London-based designers Jay Osgerby and Edward Barber have described the 2,500-square-metre Information Age gallery at the Science Museum in Kensington as "the most important architectural project that we have undertaken".
Designed and delivered by the duo's architectural company Universal Design Studio, the gallery was created to house over 800 objects. These chart the evolution of communications over a 200-year period focused around six different types of network: The Cable, The Telephone Exchange, Broadcast, The Constellation, The Cell and The Web.
"This project is the most important architectural project that we have undertaken at Universal Design Studio," said Jay Osgerby. "It has had a unifying influence by bringing together the strengths of our studios, from architecture and curating to new-tech industrial design and research."
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The gallery occupies the largest single space inside the Science Museum and is part of a wider masterplan to transform a third of the museum's spaces, which also includes a permanent interactive gallery being created by London architecture studio Muf due to open in 2016.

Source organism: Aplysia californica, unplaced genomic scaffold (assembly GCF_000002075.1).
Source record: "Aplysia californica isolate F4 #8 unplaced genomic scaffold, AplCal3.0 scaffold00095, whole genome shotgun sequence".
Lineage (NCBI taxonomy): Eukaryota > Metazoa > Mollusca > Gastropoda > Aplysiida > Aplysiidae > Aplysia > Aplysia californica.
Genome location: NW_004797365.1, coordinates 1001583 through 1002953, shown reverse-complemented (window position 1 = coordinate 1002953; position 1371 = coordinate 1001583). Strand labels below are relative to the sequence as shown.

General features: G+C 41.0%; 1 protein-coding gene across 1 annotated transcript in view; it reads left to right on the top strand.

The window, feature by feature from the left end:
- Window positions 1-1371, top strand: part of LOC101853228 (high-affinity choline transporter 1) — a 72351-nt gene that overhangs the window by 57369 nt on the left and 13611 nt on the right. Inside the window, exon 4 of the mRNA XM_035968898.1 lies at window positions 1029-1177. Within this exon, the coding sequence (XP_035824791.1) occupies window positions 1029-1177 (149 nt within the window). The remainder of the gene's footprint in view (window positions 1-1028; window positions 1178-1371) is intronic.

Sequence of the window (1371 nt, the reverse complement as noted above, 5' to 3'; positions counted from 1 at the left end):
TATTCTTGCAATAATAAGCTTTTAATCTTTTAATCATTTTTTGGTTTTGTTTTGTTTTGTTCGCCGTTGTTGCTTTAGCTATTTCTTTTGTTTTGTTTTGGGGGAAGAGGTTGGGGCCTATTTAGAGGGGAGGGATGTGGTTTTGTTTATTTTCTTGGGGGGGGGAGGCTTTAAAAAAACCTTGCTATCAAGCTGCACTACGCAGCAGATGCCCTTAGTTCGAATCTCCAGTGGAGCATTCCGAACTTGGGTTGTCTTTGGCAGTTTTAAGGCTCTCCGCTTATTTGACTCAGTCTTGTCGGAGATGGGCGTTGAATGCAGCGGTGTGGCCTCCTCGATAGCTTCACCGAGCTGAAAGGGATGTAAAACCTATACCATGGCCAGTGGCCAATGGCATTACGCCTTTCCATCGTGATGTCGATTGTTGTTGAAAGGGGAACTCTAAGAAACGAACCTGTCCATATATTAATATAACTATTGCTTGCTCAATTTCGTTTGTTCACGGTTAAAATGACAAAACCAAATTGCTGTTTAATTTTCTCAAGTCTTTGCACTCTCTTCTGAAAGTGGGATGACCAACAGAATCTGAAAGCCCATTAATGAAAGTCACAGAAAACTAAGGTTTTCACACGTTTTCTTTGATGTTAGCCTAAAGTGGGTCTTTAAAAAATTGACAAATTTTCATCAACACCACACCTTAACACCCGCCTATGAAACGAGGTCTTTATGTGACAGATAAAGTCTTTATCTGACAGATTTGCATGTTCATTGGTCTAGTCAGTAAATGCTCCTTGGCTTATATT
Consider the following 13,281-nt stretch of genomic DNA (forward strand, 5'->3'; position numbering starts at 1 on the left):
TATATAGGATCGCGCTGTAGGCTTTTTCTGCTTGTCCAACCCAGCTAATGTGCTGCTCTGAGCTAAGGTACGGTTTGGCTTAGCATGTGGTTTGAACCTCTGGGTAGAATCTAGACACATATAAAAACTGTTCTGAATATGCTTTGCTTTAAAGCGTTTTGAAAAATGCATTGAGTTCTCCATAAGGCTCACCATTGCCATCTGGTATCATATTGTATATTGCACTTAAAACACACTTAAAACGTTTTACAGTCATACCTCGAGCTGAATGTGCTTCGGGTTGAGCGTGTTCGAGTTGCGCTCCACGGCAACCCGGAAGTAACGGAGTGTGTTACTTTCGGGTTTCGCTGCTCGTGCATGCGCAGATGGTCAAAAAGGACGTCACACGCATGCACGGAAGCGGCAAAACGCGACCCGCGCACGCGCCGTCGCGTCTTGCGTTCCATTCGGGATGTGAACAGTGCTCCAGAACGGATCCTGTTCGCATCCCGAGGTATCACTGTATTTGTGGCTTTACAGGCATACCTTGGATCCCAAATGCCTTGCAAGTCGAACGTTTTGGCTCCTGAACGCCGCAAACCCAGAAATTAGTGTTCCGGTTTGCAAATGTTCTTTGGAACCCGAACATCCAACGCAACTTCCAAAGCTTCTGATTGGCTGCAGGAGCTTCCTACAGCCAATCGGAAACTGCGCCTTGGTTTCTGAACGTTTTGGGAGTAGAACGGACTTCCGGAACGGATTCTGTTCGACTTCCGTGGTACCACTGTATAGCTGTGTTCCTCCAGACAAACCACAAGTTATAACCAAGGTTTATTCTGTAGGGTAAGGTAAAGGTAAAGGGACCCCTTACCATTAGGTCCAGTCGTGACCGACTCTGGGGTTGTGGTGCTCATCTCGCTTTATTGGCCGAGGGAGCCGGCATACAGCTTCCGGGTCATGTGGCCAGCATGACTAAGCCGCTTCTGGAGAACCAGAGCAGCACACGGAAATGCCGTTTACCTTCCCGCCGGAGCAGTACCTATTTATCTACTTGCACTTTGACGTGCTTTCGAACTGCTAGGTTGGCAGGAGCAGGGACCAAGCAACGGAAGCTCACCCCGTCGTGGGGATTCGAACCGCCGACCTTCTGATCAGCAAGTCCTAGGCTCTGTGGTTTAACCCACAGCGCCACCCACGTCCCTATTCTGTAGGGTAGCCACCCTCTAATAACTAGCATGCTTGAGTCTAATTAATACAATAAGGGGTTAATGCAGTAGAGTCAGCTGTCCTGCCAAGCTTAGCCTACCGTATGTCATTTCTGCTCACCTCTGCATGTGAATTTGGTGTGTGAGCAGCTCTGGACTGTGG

Universal Design Studio overhauled the existing space to create six "zones" – one for each network. Each of these features a mixture of animated displays, interactive screens, large-scale graphics, projections, interactive games and audio players.
A series of six double-height black boxes punctuate the space, forming markers for each of the different areas of the gallery, which the designers call "story boxes".
"Devised by Universal, the storybox will help direct visitors around key objects, exhibits and moments in the gallery," said the designers.
An elevated walkway curves around the edges of the gallery, contrasting with the otherwise angular structure and offering an alternative route through the gallery and different views of the exhibits.
One of the centrepieces of the space is the reconstructed Rugby Radio Station aerial tuning coil, a huge structure that was once part of the world's most powerful radio transmitter. Other exhibits include mobile phone technologies and cable telegrams.
The firm collaborated with graphics studio Bibliothèque on signage.
"This magnificent permanent gallery invites visitors to take the long view of information and communications technologies, seeing them as part of our history, our landscape, and ourselves," said head curator Tilly Blyth. "Universal Design Studio's insight and expertise allowed us to craft a beautiful space that brings awe and wonder to many remarkable objects whilst developing engaging storytelling across the gallery."